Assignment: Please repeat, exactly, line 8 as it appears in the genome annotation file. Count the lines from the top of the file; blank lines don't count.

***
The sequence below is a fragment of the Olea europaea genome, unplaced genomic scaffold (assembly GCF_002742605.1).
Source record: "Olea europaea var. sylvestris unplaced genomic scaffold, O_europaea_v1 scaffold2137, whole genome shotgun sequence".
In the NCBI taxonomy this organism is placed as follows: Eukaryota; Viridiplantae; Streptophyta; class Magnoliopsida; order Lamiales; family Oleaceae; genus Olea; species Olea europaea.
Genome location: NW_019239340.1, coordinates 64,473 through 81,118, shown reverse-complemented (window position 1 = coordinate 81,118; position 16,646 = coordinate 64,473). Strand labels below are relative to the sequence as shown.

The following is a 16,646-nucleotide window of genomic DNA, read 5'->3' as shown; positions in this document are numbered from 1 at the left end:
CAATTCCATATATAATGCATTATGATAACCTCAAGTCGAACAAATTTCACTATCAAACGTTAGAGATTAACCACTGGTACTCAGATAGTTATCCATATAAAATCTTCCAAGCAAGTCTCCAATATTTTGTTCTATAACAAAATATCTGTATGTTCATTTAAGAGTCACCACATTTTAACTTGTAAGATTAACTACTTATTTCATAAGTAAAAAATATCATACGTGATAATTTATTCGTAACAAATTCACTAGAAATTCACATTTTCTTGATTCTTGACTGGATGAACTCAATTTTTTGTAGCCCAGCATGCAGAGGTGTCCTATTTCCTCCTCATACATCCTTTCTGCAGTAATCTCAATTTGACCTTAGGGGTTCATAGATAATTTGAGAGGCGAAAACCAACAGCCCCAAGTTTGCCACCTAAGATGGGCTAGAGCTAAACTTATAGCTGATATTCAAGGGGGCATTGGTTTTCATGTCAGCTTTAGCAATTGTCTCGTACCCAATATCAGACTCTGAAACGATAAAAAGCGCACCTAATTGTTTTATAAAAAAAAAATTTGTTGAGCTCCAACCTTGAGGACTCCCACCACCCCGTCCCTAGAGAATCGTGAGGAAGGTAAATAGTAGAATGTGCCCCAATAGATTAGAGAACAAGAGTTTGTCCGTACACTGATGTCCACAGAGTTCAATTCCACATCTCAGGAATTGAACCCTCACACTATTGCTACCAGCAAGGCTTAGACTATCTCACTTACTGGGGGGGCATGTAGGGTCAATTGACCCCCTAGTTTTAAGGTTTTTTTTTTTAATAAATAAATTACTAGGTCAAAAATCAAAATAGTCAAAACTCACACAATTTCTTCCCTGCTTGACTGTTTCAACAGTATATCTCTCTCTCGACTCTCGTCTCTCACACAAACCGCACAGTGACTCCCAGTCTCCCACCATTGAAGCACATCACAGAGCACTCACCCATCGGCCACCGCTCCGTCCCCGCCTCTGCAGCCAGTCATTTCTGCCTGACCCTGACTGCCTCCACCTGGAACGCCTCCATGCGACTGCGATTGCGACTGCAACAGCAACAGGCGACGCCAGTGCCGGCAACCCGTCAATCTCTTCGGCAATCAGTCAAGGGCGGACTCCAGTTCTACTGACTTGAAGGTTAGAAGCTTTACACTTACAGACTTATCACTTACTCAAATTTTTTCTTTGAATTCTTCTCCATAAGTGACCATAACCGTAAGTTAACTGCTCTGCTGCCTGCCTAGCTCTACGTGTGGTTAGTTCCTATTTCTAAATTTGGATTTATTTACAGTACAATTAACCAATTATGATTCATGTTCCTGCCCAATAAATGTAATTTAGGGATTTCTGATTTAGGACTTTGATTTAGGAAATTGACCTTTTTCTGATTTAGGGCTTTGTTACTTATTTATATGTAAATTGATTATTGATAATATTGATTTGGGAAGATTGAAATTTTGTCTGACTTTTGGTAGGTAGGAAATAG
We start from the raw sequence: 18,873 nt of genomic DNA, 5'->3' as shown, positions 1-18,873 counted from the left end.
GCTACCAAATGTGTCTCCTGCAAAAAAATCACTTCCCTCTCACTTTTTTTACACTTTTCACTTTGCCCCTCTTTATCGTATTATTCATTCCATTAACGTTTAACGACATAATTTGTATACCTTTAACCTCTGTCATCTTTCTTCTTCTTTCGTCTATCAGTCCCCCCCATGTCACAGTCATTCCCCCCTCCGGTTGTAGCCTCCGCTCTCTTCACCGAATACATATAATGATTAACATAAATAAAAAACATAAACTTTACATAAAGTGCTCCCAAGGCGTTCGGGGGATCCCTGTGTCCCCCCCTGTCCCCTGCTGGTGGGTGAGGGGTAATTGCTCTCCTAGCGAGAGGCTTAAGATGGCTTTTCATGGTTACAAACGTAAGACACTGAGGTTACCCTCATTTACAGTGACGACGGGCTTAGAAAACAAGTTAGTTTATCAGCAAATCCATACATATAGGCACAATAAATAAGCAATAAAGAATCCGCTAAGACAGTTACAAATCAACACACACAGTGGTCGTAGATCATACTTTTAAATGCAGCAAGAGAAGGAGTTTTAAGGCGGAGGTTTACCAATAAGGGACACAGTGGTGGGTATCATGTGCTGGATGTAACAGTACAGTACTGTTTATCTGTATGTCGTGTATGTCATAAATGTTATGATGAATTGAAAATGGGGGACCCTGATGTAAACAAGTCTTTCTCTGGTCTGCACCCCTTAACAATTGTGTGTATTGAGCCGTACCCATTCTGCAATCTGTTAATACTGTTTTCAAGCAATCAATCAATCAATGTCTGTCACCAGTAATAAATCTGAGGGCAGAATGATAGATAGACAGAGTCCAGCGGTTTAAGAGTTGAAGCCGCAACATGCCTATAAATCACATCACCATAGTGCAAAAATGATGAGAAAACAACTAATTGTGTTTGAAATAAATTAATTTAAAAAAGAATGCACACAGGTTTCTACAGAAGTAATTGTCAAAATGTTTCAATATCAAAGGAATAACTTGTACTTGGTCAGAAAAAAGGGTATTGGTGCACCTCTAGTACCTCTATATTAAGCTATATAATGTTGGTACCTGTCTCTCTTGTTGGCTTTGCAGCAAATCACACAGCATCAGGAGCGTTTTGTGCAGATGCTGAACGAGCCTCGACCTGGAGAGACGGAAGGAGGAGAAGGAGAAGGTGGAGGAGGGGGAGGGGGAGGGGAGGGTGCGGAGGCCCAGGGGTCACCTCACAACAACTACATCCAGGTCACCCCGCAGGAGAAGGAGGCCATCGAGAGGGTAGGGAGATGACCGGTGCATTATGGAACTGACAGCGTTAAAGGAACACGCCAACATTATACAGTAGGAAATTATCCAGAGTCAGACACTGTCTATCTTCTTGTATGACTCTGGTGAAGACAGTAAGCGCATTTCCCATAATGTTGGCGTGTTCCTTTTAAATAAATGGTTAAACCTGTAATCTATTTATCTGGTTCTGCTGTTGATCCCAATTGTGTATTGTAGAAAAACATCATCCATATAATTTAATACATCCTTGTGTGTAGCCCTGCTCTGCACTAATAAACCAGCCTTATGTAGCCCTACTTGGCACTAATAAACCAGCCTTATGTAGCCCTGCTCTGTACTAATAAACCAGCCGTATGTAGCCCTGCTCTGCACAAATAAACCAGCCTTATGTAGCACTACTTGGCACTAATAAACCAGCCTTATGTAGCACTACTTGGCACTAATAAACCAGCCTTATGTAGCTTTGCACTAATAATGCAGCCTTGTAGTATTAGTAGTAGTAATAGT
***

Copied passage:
GCTACCAAATGTGTCTCCTGCAAAAAAATCACTTCCCTCTCACTTTTTTTACACTTTTCACTTTGCCCCTCTTTATCGTATTATTCATTCCATTAACGTTTAACGACATAATTTGTATACCTTTAACCTCTGTCATCTTTCTTCTTCTTTCGTCTATCAGTCCCCCCCATGTCACAGTCATTCCCCCCTCCGGTTGTAGCCTCCGCTCTCTTCACCGAATACATATAATGATTAACATAAATAAAAAACATAAACTTTACATAAAGTGCTCCCAAGGCGTTCGGGGGATCCCTGTGTCCCCCCCTGTCCCCTGCTGGTGGGTGAGGGGTAATTGCTCTCCTAGCGAGAGGCTTAAGATGGCTTTTCATGGTTACAAACGTAAGACACTGAGGTTACCCTCATTTACAGTGACGACGGGCTTAGAAAACAAGTTAGTTTATCAGCAAATCCATACATATAGGCACAATAAATAAGCAATAAAGAATCCGCTAAGACAGTTACAAATCAACACACACAGTGGTCGTAGATCATACTTTTAAATGCAGCAAGAGAAGGAGTTTTAAGGCGGAGGTTTACCAATAAGGGACACAGTGGTGGGTATCATGTGCTGGATGTAACAGTACAGTACTGTTTATCTGTATGTCGTGTATGTCATAAATGTTATGATGAATTGAAAATGGGGGACCCTGATGTAAACAAGTCTTTCTCTGGTCTGCACCCCTTAACAATTGTGTGTATTGAGCCGTACCCATTCTGCAATCTGTTAATACTGTTTTCAAGCAATCAATCAATCAATGTCTGTCACCAGTAATAAATCTGAGGGCAGAATGATAGATAGACAGAGTCCAGCGGTTTAAGAGTTGAAGCCGCAACATGCCTATAAATCACATCACCATAGTGCAAAAATGATGAGAAAACAACTAATTGTGTTTGAAATAAATTAATTTAAAAAAGAATGCACACAGGTTTCTACAGAAGTAATTGTCAAAATGTTTCAATATCAAAGGAATAACTTGTACTTGGTCAGAAAAAAGGGTATTGGTGCACCTCTAGTACCTCTATATTAAGCTATATAATGTTGGTACCTGTCTCTCTTGTTGGCTTTGCAGCAAATCACACAGCATCAGGAGCGTTTTGTGCAGATGCTGAACGAGCCTCGACCTGGAGAGACGGAAGGAGGAGAAGGAGAAGGTGGAGGAGGGGGAGGGGGAGGGGAGGGTGCGGAGGCCCAGGGGTCACCTCACAACAACTACATCCAGGTCACCCCGCAGGAGAAGGAGGCCATCGAGAGGGTAGGGAGATGACCGGTGCATTATGGAACTGACAGCGTTAAAGGAACACGCCAACATTATACAGTAGGAAATTATCCAGAGTCAGACACTGTCTATCTTCTTGTATGACTCTGGTGAAGACAGTAAGCGCATTTCCCATAATGTTGGCGTGTTCCTTTTAAATAAATGGTTAAACCTGTAATCTATTTATCTGGTTCTGCTGTTGATCCCAATTGTGTATTGTAGAAAAACATCATCCATATAATTTAATACATCCTTGTGTGTAGCCCTGCTCTGCACTAATAAACCAGCCTTATGTAGCCCTACTTGGCACTAATAAACCAGCCTTATGTAGCCCTGCTCTGTACTAATAAACCAGCCGTATGTAGCCCTGCTCTGCACAAATAAACCAGCCTTATGTAGCACTACTTGGCACTAATAAACCAGCCTTATGTAGCACTACTTGGCACTAATAAACCAGCCTTATGTAGCTTTGCACTAATAATGCAGCCTTGTAGTATTAGTAGTAGTAATAGT